Mills’ work reminds me a bit of Jackie Ormes (who I wrote about last month), especially Ormes’ long running adventure series, Torchy Brown in “Heartbeats.”  Both drew characters who very much resembled themselves—Ormes and Torchy; Mills and Marla Drake. Both wrote about heroines having adventures. Both were interested in Brazil. Both worked in fashion and illustration. (And I’m really starting to appreciate the eye a fashion illustrator can bring to comics). And both took pleasure in drawing a variety of up-to-date fashions for their characters, from lingerie to evening gowns. Mills took advantage of the comics’ color to create interesting prints.

The Baroness had a far better evil trousseau than most comic book vamps, who made do with a low cut, backless black or red sheath marking the femme fatales of her day. The outfits, as much as the dialog, let you know who and what the characters are.

For her part, Baroness Erica von Kampf’s deadly, perfect bangs hide a swastika branded on her forehead. Because Golden Age comics are hardcore. And Marla Drake is adventurous, self-possessed and smart. And she has the wardrobe to match. She’s a single woman—and a single mother raising the Baroness’ child for a while—who is control of her life, even when she’s kidnapped by Bruno or sees her ex being hassled by the mysterious and bunny-murdering Dr. Diman Saraf’s goons.

Whereas, at one point it does indeed take an entire platoon of marines to rescue her from the Germans, she herself is no slouch at the rescuing game. She gamely shinnies up vines and down chains to rescue a child from the clutches of a mad scientist and carries an unconscious woman from a burning building. In catfights with villainesses, she kicks their guns away with one swipe of her high-heeled shoe, or beans them on the noggin with whatever she has on hand: an ice bucket, a plate or a telephone (11).

And as with Torchy Brown, there are paper dolls.

Because Mills drew Miss Fury looking like herself and having adventures all over, I suppose I should address whether Marla Drake is a “Mary-Sue,” a stand-in for the artist that is both wish fulfillment and completely implausible as a character. But I think my interest isn’t with an artist’s relationship to their characters, so much as “Does the character work within this story?” I recognize it might seem like I’m tapping out of a discussion of Mary-Sue’s. That’s probably because largely I am, though not as much as I’d like to. I think the term has limited usefulness and that it mostly ends up intentionally or not, dismissing female characters and female creators in particular, especially when they write characters who can do amazing, heroic things. Or even just be basically competent.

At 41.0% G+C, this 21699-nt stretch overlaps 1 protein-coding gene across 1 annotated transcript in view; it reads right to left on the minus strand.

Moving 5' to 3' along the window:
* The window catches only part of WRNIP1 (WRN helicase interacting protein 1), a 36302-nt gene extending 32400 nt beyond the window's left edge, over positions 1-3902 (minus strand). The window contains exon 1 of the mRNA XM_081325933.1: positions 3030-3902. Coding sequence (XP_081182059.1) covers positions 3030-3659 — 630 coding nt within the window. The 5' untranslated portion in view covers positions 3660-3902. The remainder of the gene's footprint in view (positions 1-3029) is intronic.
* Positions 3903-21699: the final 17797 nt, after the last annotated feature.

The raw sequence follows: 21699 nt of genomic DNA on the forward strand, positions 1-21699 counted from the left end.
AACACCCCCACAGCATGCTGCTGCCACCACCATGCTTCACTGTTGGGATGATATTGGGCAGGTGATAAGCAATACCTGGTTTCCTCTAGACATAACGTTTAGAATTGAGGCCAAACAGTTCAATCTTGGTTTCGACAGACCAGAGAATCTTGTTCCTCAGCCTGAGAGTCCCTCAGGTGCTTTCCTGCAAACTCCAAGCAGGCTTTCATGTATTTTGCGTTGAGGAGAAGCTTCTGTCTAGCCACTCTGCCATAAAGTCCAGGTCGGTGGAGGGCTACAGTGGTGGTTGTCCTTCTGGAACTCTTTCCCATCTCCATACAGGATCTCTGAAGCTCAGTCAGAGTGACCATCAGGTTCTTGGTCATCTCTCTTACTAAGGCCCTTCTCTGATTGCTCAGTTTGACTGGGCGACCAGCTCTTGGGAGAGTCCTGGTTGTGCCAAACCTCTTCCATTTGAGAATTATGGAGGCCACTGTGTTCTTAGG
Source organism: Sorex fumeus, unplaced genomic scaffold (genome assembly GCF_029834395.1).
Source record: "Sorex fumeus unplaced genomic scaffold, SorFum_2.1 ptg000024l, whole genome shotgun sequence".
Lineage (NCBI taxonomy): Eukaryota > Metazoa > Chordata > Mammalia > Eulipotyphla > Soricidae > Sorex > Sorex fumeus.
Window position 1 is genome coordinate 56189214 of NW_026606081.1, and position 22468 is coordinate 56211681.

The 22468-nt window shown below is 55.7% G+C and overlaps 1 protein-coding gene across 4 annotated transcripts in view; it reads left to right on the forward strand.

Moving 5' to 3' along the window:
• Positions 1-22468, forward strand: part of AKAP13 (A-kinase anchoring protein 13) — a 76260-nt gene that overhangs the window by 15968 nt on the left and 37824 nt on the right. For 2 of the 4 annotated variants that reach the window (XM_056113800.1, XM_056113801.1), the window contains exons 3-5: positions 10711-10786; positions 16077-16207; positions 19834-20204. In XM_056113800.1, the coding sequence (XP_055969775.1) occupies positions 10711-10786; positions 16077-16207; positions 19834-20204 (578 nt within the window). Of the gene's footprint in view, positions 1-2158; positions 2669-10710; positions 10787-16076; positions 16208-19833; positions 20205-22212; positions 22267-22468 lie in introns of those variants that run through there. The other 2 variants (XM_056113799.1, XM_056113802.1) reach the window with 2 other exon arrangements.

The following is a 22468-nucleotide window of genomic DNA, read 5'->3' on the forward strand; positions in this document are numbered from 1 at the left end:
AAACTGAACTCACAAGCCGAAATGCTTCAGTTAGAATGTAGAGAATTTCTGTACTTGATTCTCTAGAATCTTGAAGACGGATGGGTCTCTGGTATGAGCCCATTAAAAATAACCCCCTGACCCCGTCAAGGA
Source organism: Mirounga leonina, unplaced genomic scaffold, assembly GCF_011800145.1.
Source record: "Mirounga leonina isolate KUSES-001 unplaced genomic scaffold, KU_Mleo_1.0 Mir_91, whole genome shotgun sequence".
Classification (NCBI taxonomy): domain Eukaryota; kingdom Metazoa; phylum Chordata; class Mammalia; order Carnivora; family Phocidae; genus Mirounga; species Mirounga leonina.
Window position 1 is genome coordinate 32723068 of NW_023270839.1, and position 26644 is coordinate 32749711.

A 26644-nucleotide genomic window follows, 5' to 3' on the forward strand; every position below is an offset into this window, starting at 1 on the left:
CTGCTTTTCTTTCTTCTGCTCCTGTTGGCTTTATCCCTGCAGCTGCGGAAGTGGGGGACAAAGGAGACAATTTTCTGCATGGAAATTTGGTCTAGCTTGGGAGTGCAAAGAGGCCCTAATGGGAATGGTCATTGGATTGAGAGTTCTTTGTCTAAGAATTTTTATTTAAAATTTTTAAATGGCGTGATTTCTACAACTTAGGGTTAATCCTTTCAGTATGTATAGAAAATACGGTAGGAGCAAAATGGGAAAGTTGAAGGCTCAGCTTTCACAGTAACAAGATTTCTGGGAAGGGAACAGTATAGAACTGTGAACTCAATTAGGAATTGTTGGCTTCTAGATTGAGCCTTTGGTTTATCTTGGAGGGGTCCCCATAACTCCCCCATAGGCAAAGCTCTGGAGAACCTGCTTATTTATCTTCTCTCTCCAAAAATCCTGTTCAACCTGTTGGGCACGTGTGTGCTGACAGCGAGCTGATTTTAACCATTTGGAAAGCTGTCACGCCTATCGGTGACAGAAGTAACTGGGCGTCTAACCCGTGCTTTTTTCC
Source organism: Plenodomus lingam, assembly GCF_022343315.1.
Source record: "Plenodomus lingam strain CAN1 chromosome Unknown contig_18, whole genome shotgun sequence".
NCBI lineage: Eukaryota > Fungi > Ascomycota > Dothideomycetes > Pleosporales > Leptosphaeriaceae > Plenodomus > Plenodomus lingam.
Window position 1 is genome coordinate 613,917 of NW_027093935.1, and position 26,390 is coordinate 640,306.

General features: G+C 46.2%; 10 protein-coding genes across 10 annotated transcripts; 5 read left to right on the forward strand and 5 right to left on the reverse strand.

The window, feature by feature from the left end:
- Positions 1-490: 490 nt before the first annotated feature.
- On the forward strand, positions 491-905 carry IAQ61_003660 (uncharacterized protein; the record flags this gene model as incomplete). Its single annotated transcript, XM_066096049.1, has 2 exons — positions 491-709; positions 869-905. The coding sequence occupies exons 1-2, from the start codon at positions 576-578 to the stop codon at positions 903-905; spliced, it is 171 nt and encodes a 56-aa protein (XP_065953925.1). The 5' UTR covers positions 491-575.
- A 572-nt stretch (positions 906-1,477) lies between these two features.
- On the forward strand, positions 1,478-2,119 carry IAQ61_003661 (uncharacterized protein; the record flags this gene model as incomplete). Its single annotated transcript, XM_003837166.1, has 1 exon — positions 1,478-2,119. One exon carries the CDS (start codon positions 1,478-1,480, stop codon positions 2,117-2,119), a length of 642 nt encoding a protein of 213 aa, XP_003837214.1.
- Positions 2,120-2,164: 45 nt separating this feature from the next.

Are there awful characters who are clear stand-ins for their creators out there? Sure. But it seems like even their awfulness deserves more thoughtful art criticism than a gesture of dismissal or a criticism that is a matter of putting everything into its slot. “Adventure comic.” “Mary-Sue.”  Stuff like identifying genre and tropes is only the beginning in thinking about art. But a woman in 1941 creating a superhero in her own image is pretty interesting and even inspiring. It reminds me of women, girls and trans folk in Mills’ aftermath making zines, minicomics and webcomics in which they imagine themselves as the heroes of their own stories. So Marla Drake looks like Tarpé Mills, but it’s not necessary to know that for Mills’ stories to work. Marla Drake/Miss Fury is a good character. She’s thoughtful. She’s observant. Her fights and solutions are believable within the story’s established world and rules.

When Miss Fury was cancelled in 1951, Mills went on to work in advertising. I’ve looked around the internet a bit, hoping to find some evidence of her ad work, but didn’t have any luck. Anything other than Miss Fury is eclipsed in search results, which makes sense since Mills was the first woman to write and draw a female superhero. Miss Fury went to press six months before Wonder Woman (8). Mills was also one of the first women with a syndicated cartoon carried by national newspapers. (Dale Messick’s Brenda Starr was syndicated in 1940. In 1931, Ormes’ Torchy Brown in ‘Dixie to Harlem’ was syndicated by The Pittsburgh Courier, a newspaper serving the African-American community). And while Mills was presumably kicking it with Peggy Olsen and Don Draper on Madison Avenue, Timely Comics, the forerunner of Marvel, collected Miss Fury storylines into an eight-issue comic book series and held the rights until Miss Fury ultimately became a public domain character. Mills returned to comics in 1971 with, “Model with a Broken Heart,” a seven page comic for Marvel’s Our Love Story. In 1979, Mills began work on a never published Miss Fury graphic novel, Albino Jo, the Man With The Tiger Eyes. Robbins includes art from the book in Tarpé Mills & Miss Fury.

Dynamite Entertainment is currently publishing books with Miss Fury alternately teaming up with other pulp heroes in titles like, Gail Simone’s Swords of Sorrow (2015) and Chris Roberson and Alex Ross’ Masks (2012-3); Cullen Bunn and Evan Casallos’ Masks 2 (2015); and a solo run in Rob Williams and Fritz Casas’ Miss Fury (2013-4). Miss Fury has also appeared in the Marvel anthology comic, Girl Comics; J. Michael Straczynski and Christ Weston’s The Twelve (2007); and has a “photo” in Jeff Parker and Gabriel Hardman’s Agents of Atlas. Malibu comics had a Miss Fury series that told the story of Marla Drake’s granddaughter, Marlene Hale, who, I assume, was willed the panther skin without any explanation. Marlene gains powers, as so many superfolk do, by falling into a vat of mysterious chemicals.

Miss Fury herself hearkens back to the cat-suited villainess Irma Vep in the 1915 film serial, Les Vampires. And now you can see Miss Fury’s influence on her descendents from Hellcat to maybe Catwoman and Catman, at least in Gail Simon’s first run of Secret Six, where he got his powers from a cape, and maybe even the Black Panther, at least in his sense of style.


Carol Borden appreciates a hero with a villainous sense of style.

2 replies »

Leave a Reply

Fill in your details below or click an icon to log in: Logo

You are commenting using your account. Log Out /  Change )

Twitter picture

You are commenting using your Twitter account. Log Out /  Change )

Facebook photo

You are commenting using your Facebook account. Log Out /  Change )

Connecting to %s